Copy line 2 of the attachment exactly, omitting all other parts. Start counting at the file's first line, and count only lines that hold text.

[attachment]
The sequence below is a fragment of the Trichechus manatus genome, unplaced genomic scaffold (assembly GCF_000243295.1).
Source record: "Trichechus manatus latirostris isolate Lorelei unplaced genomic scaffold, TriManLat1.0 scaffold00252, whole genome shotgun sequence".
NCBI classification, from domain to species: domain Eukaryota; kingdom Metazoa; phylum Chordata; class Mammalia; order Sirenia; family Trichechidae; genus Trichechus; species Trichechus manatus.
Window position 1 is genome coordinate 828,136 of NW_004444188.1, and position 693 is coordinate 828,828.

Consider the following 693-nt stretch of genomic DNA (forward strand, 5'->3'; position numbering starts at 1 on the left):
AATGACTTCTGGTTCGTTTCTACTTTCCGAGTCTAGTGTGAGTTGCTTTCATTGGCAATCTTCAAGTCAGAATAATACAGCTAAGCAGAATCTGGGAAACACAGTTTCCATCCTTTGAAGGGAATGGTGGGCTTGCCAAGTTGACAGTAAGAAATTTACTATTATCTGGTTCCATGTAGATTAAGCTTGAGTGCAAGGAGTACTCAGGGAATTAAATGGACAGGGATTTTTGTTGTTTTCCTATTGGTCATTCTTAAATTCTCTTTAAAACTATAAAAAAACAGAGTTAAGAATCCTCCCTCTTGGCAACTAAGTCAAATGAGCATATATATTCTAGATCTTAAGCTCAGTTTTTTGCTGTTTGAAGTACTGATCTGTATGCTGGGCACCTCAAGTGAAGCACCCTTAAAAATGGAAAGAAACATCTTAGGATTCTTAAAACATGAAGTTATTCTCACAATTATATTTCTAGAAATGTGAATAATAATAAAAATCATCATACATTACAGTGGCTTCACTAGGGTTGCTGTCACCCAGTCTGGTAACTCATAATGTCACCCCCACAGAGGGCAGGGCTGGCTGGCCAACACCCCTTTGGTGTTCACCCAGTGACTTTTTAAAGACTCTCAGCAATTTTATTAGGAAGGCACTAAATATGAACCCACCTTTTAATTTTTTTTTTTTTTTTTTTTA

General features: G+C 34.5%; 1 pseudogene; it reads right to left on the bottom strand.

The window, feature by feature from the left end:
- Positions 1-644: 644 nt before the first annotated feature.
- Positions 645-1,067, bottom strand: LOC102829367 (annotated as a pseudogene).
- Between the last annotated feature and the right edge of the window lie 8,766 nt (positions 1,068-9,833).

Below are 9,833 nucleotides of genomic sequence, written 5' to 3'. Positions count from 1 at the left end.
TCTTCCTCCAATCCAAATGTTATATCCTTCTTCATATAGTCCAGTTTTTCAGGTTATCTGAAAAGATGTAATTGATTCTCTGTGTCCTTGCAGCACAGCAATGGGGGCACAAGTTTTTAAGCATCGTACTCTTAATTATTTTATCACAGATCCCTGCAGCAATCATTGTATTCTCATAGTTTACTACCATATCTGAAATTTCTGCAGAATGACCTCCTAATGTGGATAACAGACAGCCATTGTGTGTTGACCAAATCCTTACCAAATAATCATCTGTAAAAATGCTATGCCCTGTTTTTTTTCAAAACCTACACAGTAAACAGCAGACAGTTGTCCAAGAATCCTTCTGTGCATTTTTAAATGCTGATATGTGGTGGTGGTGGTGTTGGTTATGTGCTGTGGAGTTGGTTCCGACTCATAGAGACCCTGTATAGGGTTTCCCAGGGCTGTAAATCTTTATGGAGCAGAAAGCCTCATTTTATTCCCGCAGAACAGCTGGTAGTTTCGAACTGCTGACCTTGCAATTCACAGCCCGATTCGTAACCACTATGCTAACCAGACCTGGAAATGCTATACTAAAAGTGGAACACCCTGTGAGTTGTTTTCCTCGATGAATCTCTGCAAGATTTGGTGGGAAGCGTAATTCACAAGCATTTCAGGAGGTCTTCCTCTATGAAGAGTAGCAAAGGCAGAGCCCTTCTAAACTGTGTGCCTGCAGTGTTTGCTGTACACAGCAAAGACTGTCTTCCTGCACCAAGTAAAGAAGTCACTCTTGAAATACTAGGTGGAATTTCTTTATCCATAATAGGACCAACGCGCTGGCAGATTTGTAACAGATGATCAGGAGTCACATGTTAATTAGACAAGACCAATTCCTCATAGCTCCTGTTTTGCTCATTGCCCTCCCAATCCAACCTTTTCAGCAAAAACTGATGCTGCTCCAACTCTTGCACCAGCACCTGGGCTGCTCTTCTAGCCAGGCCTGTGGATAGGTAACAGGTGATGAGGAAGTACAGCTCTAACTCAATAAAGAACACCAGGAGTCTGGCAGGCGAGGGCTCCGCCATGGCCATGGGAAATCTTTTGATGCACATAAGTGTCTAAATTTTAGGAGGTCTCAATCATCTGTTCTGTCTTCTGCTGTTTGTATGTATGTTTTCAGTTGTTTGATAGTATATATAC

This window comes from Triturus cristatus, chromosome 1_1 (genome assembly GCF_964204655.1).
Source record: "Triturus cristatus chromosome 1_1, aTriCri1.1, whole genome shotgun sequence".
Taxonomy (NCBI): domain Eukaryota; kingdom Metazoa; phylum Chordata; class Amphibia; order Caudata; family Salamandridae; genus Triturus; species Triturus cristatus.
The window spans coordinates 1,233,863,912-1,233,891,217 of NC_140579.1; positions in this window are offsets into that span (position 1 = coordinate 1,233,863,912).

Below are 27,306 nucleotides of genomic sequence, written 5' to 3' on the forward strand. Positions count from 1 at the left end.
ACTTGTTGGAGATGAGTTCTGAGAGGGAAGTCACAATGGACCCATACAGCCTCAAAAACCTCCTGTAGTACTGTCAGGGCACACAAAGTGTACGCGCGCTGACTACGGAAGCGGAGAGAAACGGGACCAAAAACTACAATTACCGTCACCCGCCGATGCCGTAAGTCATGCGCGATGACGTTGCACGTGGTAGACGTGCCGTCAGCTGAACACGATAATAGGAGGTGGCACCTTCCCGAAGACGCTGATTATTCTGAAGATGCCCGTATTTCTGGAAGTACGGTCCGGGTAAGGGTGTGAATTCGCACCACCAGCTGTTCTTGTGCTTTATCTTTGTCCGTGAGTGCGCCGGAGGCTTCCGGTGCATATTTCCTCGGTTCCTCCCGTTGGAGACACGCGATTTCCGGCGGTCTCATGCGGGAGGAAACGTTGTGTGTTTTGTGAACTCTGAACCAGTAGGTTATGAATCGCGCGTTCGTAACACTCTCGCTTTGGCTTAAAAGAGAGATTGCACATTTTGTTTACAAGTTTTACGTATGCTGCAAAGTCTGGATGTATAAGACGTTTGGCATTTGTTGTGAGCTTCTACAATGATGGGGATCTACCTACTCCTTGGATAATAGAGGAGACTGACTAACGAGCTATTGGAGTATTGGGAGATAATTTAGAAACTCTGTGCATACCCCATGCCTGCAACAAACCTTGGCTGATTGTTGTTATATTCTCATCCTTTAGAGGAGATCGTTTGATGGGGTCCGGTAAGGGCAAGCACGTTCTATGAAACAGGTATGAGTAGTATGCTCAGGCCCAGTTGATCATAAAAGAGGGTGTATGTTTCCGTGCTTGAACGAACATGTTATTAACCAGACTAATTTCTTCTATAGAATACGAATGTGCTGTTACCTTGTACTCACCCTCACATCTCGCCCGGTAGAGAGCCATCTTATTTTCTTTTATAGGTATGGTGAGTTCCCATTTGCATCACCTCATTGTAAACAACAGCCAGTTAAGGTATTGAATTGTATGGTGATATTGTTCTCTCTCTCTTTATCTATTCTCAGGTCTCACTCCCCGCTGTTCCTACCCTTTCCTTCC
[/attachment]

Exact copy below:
Source record: "Trichechus manatus latirostris isolate Lorelei unplaced genomic scaffold, TriManLat1.0 scaffold00252, whole genome shotgun sequence".